“There are many opportunities for programming to support healthy behaviors through access and opportunities, pop-up areas to provide flu shots and mental health counseling, as well as resolvable small group fitness classes in the office that can be projected via Zoom to employees that are working remotely,” Makk adds.
Sustainability accreditation from an independent, third-party sustainability organization such as the U.K.-based Breeam or the U.S.-based Leed and, increasingly, Well, have a range of requirements regarding interiors. These are now increasingly the norm for a development and a basic expectation for tenants, staff, and investors at the higher end of the Hungarian office market.
In Budapest, five office buildings are Well “Core”-certified, representing almost 100,000 sqm of space. A further 300,000 sqm is Well “pre-certified,” Well “Health-Safety Rated,” or enrolled in the Well program.
“Compared to the four million sqm of modern space in the Hungarian capital, this is a remarkable rate, taking into consideration that the Well Building Standard is not yet 10 years old,” comments Regina Kurucz, an architect and assessor for the accreditation system.
“According to my view, a big challenge will be to convince office managers of the need for quiet spaces for relaxation and private phone calls. Relaxing areas help to reduce stress and improve work quality,” she explains.
“The Well Building Standard can help companies attract and keep the best workforce. I think this is an invaluable accomplishment when it is scarce,” Kurucz adds.
Berényi of GTC Hungary sees the redevelopment and energy upgrade of existing office buildings as essential.
“It is probably more difficult, as the tenants are actively using the buildings during the refurbishment works. Through the refurbishment and energy upgrade of an existing building, we are repositioning it and making it more competitive in the office market,” He says.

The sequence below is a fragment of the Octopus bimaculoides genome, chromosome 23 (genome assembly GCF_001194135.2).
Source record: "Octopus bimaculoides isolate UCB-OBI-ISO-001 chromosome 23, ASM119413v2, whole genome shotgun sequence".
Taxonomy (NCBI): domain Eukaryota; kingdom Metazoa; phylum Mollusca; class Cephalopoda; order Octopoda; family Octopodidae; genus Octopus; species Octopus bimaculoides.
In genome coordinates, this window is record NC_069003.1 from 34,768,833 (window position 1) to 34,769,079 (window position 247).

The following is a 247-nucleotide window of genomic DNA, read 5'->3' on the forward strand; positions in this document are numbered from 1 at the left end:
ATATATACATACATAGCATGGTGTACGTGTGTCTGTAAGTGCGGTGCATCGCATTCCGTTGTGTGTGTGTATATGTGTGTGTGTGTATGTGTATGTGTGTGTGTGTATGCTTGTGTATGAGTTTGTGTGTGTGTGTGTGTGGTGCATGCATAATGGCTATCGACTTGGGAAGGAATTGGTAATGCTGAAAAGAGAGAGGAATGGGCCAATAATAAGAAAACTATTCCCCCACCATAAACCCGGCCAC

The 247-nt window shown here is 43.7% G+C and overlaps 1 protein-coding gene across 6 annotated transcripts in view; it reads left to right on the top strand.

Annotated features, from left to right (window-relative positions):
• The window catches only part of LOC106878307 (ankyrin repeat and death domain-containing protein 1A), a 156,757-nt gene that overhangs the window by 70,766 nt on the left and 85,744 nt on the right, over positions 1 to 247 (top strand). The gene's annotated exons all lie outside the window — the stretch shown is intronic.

“As the result of the refurbishment works, the buildings can improve their green or ESG qualifications and reduce costs for the tenants. We are highly improving the energy efficiency of our office buildings with significant technical improvements at Centerpoint, Váci Greens D, and Duna Tower. Our goal is to make the operating and energy costs of our buildings predictable and calculable for our tenants,” Berényi notes.
Development plans in the office market have been cooled down by elevated and unstable construction costs and high financing costs, but that does not mean there is no activity out there, industry players insist.
“The demand for attractive office space is very high. Employers, wanting to motivate teams to return to the office, arrange increasingly interesting and friendly workspaces. In turn, companies can look at whether there is a plan to reduce maintenance fees in the building where they decide to locate their office,” argues Avison Young.
“They [companies] can analyze the landlord’s ideas for reducing the service prices that make up the operating costs. This is a very important issue, for owners and tenants, in the context of the economic changes we face. Both parties should openly communicate on this issue to be aware of, and convinced, that all expenses are economically justified,” concludes the commercial real estate firm.
This article was first published in the Budapest Business Journal print issue of May 5, 2023.